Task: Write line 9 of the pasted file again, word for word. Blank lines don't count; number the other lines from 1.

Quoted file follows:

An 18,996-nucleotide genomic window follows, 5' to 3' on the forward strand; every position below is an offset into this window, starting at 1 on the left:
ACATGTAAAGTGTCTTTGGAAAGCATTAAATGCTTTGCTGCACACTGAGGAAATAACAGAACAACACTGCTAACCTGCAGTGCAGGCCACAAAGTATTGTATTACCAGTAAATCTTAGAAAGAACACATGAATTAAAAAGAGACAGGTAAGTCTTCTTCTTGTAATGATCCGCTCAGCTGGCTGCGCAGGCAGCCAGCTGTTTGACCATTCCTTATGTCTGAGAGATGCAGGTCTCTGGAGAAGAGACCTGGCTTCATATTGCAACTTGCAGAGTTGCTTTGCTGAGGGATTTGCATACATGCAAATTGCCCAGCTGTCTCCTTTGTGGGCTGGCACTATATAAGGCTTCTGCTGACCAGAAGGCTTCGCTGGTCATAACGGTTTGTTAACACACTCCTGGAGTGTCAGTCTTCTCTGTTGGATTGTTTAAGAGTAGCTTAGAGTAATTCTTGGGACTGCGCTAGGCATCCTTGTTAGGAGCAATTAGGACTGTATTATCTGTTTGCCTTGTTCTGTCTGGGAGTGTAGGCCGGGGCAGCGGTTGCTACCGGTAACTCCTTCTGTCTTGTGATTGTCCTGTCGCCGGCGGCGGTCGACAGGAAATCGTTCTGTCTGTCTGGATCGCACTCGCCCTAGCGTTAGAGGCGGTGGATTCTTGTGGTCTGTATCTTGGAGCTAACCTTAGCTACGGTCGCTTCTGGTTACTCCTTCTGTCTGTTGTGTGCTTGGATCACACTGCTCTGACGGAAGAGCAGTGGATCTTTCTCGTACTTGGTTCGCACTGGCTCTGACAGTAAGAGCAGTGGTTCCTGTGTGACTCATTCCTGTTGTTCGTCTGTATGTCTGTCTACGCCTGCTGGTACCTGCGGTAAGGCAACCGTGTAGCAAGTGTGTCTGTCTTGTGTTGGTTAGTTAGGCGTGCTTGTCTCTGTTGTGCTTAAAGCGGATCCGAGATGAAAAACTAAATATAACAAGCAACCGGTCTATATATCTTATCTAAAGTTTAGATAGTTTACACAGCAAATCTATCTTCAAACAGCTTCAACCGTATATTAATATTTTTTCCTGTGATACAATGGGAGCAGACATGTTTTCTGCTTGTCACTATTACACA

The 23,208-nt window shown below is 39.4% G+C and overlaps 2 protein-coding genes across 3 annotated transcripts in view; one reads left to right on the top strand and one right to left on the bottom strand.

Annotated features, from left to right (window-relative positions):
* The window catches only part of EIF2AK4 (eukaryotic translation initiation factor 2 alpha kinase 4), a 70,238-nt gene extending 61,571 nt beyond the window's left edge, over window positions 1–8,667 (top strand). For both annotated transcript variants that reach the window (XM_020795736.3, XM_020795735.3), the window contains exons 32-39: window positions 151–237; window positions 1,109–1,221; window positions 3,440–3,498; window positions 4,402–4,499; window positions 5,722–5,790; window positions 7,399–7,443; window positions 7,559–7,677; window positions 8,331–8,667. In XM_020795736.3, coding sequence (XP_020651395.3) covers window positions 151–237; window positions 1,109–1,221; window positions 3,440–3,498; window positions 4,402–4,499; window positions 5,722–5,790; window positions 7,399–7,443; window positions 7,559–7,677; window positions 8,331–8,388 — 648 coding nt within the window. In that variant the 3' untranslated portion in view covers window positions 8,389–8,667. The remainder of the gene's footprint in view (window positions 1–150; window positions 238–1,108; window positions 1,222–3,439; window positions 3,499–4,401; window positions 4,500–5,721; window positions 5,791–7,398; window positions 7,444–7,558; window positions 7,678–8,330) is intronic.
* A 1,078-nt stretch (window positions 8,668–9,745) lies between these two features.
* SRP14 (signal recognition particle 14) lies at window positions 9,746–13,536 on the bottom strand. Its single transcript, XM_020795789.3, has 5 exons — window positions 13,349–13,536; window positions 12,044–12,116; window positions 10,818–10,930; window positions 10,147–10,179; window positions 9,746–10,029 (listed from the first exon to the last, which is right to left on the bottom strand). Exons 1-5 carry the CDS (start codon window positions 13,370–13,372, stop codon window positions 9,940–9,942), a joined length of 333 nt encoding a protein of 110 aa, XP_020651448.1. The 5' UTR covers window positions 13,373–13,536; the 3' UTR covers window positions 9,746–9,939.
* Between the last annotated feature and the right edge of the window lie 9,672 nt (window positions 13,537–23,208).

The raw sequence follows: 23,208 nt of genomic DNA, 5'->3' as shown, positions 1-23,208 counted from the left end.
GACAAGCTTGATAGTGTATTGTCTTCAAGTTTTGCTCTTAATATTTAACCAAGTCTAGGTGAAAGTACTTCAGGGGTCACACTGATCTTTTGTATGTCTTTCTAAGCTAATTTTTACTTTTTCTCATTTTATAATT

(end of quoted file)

The raw sequence follows: 23,208 nt of genomic DNA, 5'->3' as shown, positions 1-23,208 counted from the left end.